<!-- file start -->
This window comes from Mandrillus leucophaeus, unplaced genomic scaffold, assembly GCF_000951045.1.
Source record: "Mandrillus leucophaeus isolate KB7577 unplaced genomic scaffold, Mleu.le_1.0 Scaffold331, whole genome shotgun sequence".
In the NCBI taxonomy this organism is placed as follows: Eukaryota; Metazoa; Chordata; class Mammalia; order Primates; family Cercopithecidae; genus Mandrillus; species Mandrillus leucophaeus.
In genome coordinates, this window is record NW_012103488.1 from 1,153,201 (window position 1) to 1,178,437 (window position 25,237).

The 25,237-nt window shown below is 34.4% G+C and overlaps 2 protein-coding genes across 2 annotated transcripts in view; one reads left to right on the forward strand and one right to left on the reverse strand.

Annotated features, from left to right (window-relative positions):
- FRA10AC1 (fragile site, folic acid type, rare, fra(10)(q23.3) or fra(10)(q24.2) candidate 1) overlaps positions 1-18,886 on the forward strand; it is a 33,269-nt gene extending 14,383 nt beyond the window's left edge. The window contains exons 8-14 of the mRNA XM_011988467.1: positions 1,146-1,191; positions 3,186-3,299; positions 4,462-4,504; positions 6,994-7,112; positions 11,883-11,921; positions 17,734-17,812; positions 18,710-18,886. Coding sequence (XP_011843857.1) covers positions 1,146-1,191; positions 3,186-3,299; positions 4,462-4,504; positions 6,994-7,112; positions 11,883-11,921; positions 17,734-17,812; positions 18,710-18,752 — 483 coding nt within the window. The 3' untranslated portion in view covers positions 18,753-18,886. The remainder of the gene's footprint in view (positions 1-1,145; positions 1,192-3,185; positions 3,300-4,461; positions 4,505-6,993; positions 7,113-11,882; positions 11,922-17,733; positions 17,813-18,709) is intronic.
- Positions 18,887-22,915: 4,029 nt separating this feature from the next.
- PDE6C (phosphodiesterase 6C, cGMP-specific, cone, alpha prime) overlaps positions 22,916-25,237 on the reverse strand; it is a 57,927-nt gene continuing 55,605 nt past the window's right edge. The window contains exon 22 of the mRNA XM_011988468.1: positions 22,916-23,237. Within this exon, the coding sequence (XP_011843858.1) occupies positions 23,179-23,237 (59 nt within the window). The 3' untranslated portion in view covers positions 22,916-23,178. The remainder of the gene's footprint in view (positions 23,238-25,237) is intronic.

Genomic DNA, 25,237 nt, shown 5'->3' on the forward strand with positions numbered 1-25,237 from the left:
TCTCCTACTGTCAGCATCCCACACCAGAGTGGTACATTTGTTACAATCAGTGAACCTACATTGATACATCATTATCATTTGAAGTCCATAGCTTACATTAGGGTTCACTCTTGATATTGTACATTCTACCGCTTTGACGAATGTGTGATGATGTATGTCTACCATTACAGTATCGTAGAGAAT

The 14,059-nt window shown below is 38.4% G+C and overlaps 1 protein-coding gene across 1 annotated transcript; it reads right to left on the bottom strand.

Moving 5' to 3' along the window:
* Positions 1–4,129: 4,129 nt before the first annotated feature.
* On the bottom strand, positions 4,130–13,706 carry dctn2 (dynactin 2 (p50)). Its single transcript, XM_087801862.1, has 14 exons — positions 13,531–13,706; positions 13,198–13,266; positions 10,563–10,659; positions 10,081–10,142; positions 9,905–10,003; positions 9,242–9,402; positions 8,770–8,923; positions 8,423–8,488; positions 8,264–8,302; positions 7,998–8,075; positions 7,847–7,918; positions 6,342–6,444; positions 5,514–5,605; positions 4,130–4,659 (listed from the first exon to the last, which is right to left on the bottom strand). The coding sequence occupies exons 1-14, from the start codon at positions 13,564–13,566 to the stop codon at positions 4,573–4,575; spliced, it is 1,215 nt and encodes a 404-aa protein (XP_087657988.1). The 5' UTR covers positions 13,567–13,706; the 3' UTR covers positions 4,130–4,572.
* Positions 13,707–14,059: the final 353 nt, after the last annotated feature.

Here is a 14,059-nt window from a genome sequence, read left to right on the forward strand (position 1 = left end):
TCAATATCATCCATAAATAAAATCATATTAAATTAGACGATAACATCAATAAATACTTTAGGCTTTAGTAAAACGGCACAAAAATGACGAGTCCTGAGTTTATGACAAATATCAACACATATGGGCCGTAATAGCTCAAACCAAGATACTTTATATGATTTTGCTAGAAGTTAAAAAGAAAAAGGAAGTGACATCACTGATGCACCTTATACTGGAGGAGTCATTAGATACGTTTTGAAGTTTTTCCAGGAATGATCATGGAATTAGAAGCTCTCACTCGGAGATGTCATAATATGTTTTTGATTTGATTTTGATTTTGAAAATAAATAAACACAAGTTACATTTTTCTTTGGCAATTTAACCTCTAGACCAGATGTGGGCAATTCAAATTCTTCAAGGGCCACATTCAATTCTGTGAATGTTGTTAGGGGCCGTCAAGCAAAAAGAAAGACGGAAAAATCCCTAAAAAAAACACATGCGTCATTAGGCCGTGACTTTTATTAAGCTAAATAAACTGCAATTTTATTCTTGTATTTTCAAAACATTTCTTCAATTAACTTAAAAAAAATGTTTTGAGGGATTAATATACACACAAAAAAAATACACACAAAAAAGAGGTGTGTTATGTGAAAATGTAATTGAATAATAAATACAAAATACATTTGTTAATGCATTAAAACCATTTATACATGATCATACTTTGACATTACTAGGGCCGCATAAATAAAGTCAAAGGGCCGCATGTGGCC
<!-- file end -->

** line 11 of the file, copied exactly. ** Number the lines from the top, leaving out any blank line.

TCTCCTACTGTCAGCATCCCACACCAGAGTGGTACATTTGTTACAATCAGTGAACCTACATTGATACATCATTATCATTTGAAGTCCATAGCTTACATTAGGGTTCACTCTTGATATTGTACATTCTACCGCTTTGACGAATGTGTGATGATGTATGTCTACCATTACAGTATCGTAGAGAAT